Formulation of government policies is a complex process and very little of the thoughts and factors that go into such decision-making finds it way into public domain. Governments of nations such as USA and UK have a thirty-year rule by which all documents pertaining to decision making in government including the minutes and record of proceedings of meetings are released into public domain. There is also the long established practice of leaders and officials in high positions writing their memoirs, where they place before the public the factors that went into some of the key decisions in which they involved.
Such works, in addition to enlightening the researchers also give more details to the public about the various aspects of decision making and functioning of the government. For example, the writing on China by Henry Kissinger forms the most authoritative account of the functioning of Nixon administration and the top Chinese leadership during that period.
However, in India, the reasons for government decisions remain secret except what is leaked out into the media through confidential sources. There is no provision in the existing legal framework for placing details of meetings and the decisions taken by the government after the lapse of a considerable amount of time. Memoir writing is more the exception than the rule and even when written they are more in the nature of justifying one’s actions rather than an objective analysis of the factors involved in the framing of various policies and strategic decisions. The net result of these practices is that Indian public is denied knowledge about decision-making processes in government leaving the future generation of historians to remain in the dark.
Jairam Ramesh is one Indian politician who has been an exception to this general rule of Indian politicians staying away from recording their experiences while in power. It could be due to the fact that he is not a conventional Indian politician but is more in the nature of a technocrat working within the political arena. An alumnus of IIT Mumbai and of Carnegie Mellon University’s Heinz College, he had worked for a short time with World Bank before opting to serve Indian Government. He had stints in Planning Commission, Ministry of Industry, Prime Minister’s office and with various state governments before joining the UPA Ministry headed by Dr. Manmohan Singh, first as Minister of State before being promoted as Minster with Cabinet rank in 2012. He had written the book “To the Brink and Back”, on the financial crisis that India faced during 1990-91 and the steps taken during the early days of Narasimha Rao to tackle it.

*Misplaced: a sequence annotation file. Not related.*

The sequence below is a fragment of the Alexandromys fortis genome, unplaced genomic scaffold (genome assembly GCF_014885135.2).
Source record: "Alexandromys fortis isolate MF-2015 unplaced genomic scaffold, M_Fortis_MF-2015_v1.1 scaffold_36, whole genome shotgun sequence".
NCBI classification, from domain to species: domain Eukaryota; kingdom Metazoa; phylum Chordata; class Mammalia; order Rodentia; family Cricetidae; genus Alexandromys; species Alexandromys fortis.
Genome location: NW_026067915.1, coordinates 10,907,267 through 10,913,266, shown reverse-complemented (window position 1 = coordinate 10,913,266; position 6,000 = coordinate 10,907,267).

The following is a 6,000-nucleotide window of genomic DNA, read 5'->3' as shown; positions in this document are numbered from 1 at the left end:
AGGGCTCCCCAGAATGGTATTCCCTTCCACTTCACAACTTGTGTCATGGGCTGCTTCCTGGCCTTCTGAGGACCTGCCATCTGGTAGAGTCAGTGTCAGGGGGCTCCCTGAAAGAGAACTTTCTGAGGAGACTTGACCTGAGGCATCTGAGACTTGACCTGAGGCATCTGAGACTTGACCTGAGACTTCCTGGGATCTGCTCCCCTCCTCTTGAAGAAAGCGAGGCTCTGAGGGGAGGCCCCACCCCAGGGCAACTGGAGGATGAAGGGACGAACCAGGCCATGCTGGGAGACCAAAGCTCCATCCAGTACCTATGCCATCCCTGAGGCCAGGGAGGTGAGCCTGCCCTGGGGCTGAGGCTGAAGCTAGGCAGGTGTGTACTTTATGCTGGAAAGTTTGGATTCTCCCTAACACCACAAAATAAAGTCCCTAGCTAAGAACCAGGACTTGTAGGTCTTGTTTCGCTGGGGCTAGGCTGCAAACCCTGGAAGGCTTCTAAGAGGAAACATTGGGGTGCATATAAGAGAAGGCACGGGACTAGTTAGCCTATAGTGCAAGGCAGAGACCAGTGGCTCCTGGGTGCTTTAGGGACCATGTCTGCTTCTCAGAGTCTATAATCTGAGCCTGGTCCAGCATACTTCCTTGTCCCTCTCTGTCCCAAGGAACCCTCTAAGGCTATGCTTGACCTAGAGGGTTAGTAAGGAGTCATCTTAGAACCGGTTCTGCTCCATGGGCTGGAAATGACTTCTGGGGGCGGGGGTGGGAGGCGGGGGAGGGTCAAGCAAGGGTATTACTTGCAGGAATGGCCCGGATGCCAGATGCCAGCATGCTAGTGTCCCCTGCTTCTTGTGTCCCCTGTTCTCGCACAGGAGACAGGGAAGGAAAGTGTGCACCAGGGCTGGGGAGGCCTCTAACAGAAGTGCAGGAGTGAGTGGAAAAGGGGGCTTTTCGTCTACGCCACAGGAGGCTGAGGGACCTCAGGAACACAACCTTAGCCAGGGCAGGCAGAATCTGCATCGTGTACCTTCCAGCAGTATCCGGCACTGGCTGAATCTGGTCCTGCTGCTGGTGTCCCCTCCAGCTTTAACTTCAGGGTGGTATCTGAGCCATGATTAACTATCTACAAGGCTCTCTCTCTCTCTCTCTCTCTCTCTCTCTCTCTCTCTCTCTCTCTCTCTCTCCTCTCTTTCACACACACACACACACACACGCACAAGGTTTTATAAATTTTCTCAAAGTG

In his new book “Old History New Geography: Bifurcating Andhra Pradesh”, Jairam Ramesh gives an insider’s perspective on the developments that led to what many believe to be one of most controversial decisions in the history of post-independent India. He traces the history of the demand for separate state of Andhra Pradesh after independence, the fast to death undertaken by Potti Sriramulu that finally led to the birth of the new state in 1953, the agitations for Telangana since the late 1960’s, the political compulsions that lay behind this movement and finally the thrust that this cause received after the death of YS Rajasekhar Reddy, the strongman chief minister, who died in a helicopter crash in 2009. The flip flops in decision making, as well as the constraints that the Union Government faced in this regard, are explained in detail. He also describes the deliberations of the group of ministers set up by the Union Cabinet to study and resolve the issues arising from the bifurcation of Andhra Pradesh, of which he was a member. The drama in Parliament when the bill was tabled, which included one of the members using pepper spray inside the House are narrated in detail.
As the author states in the last chapter, the book is not about why bifurcation of Andhra Pradesh was effected but about how Telangana came into existence once the decision was taken. Penning of the course of events by a person so closely involved with the decision making is fraught with many dangers. But the author has wisely sidestepped the potential pitfalls by eschewing from offering any personal opinions or attempting to justify any of the decisions, instead choosing to limit himself by chronicling the events and the factors considered while arriving at the various decisions.
As the author himself has put it, he has taken a big risk in putting together the account so soon after the occurrence of the actual event when the passions are still running high. But to his credit, he has written an account, which in addition to being balanced and unbiased also helps the reader to understand both the historical perspective of the issue as well as the political and administrative factors that lay behind the bifurcation and the way it was carried out.
One hopes that more political leaders and officials who are involved formulating high policies of the government take the lead from Jairam Ramesh and bring out such well researched and factual accounts of the major decisions in which they participate. A vibrant democracy, like India, requires decision makers and leaders with an acute sense of history, lest we get condemned to repeat the mistakes of the past.
( The author is the Customs Commissioner, Kochi)